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Rimfire Benchrest


The majority of people that are now shooting Rimfire Benchrest have probably progressed from Prone and maybe looked at it originally with some derision! The remark most regularly heard being “how can you miss? its supported at both ends” Well take it from me after shooting prone for more years than I care to remember. You can and will.
benchrest 50m target
There are many crucial elements to any form of Benchrest Shooting one of them being the quality of the equipment you use. When I say quality it does not necessarily mean expensive. A reasonable .22 rimfire rifle supported at the forend on a firm stand accompanied by a well designed back bag and a scope with a sensible magnification will do the job. That is not to say that a rifle and associated sundries specifically designed and built for Benchrest will not give you an edge, because it will, but as a old mate of mine has been known to say (more than once) “Its the nut behind the butt”.
Probably the best place to start “Benchrest” is indoors. Why? Because there will not be any outside influences to affect you or your shot. eg Wind.
As you no doubt already know when shooting “Benchrest”, in any of its guises you are seated alongside a hopefully solid table/platform with your rifle at a comfortable height and distance from you. As in any form of shooting you do not want to be straining your neck or body to get a clear view down the sites or scope. So get comfortable first.
You will have already correctly aligned your rear bag with the front rest to ensure that the rifle is, normally, aiming at the centre of the target. This also allows the rifle to recoil straight and smooth.
Getting the best site picture and focus through the scope can only be obtained be getting the eye relief spot on. This varies from person to person and is also dependent on the scope design and may take some time to perfect.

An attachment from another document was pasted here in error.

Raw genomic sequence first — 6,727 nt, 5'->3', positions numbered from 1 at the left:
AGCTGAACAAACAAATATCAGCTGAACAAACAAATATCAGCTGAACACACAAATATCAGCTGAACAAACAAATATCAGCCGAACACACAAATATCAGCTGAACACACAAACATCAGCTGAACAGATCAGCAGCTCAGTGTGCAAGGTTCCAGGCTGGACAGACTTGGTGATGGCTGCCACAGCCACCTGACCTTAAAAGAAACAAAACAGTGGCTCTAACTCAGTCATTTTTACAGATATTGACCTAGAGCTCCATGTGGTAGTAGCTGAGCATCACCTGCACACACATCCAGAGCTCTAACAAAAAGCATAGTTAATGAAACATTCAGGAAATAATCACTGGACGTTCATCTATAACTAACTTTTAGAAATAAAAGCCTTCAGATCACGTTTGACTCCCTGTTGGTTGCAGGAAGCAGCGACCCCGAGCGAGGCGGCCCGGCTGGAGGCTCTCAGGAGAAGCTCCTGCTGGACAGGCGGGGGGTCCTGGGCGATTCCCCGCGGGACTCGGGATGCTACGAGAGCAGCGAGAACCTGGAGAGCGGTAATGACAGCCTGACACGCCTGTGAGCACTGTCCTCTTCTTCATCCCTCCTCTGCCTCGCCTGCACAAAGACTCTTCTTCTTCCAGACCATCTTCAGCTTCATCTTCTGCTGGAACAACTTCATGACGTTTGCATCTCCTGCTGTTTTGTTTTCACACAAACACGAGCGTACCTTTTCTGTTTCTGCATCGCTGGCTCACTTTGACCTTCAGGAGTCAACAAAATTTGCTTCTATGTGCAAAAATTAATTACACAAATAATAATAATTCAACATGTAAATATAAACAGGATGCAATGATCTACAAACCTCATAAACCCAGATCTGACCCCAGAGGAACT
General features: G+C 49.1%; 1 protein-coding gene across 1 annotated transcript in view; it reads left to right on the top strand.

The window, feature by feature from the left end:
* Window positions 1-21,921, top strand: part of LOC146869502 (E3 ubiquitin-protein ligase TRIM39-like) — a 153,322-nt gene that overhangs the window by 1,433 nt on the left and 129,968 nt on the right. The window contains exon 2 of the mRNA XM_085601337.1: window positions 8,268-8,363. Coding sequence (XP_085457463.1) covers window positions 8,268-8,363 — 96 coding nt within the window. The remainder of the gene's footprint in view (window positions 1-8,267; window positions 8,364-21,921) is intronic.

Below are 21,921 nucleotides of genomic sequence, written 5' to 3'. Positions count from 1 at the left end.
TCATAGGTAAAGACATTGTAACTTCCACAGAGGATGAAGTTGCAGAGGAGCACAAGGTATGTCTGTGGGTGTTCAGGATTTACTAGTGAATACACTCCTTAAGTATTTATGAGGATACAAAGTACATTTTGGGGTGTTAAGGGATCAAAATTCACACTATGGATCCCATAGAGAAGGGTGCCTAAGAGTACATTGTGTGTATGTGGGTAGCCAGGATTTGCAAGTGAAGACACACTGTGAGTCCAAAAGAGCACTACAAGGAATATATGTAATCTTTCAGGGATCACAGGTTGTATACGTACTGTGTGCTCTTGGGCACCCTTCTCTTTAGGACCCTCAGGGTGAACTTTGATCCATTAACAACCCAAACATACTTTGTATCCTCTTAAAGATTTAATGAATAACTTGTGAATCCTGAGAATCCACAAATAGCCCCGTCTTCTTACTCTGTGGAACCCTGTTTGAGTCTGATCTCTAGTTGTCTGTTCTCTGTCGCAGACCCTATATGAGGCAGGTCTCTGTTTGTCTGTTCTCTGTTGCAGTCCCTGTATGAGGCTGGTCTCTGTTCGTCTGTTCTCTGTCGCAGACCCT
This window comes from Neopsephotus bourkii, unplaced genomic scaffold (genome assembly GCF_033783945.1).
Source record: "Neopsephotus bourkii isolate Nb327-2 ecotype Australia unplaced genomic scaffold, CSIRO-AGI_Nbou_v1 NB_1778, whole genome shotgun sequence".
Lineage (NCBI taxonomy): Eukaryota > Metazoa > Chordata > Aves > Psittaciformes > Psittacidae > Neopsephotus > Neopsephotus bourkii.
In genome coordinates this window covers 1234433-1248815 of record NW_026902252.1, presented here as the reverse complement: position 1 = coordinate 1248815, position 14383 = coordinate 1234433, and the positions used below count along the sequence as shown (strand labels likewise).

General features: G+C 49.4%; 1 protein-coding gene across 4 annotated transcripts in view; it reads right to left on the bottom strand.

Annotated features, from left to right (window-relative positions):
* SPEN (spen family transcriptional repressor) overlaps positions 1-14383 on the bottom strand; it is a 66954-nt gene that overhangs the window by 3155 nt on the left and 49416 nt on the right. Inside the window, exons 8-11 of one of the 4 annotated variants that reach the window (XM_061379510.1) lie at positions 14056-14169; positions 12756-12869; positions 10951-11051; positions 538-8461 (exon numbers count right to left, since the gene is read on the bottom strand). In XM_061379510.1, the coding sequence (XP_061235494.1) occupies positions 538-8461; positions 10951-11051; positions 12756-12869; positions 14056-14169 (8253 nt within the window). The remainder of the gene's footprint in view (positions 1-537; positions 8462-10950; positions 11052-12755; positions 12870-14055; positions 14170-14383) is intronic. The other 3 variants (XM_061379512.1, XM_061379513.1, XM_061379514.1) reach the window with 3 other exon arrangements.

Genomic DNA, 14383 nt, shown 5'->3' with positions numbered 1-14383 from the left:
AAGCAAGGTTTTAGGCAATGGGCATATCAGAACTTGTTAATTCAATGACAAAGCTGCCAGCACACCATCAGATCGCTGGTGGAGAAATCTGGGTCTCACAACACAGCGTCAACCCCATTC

Scope sights usually have either a dot in the centre or cross hairs, this is down to personal taste.
When you are happy that it is safe to do so insert the rifle bolt and load with your preferred selected ammunition. Do this causing as little movement to the rifle as possible as it will without doubt have altered your point of aim. Check your point of aim and adjust as necessary then with as little contact as possible with the rifle gently squeeze the trigger.
Either through the scope on the rifle or a spotting scope check the shot. Its taken the spot out!! NO its not that easy is it?. Shooting indoors is normally at a distance of 25mtrs with little or no outside influences the only exception being ammunition. No two makes are the same nor are any two batches and neither will suit all makes of rifle.
Once one is committed to “Benchrest” and dedicated to obtaining the ultimate score batch testing is a must. This consists of testing numbers of multiple batches of various makes of ammunition in an effort to get the smallest group. Once the ideal batch is found buy as much as you can afford and continue chasing the dream.
Then move outdoors and start all over again you will be up against the vagaries of the wind, or lack of, heat and rain, none of it either constant or consistent.
 There are many accessories on sale both to assist and confound you not to mention the enormous amount of advice the expert will give. Use what you can and are able from both and ENJOY this excellent sport.
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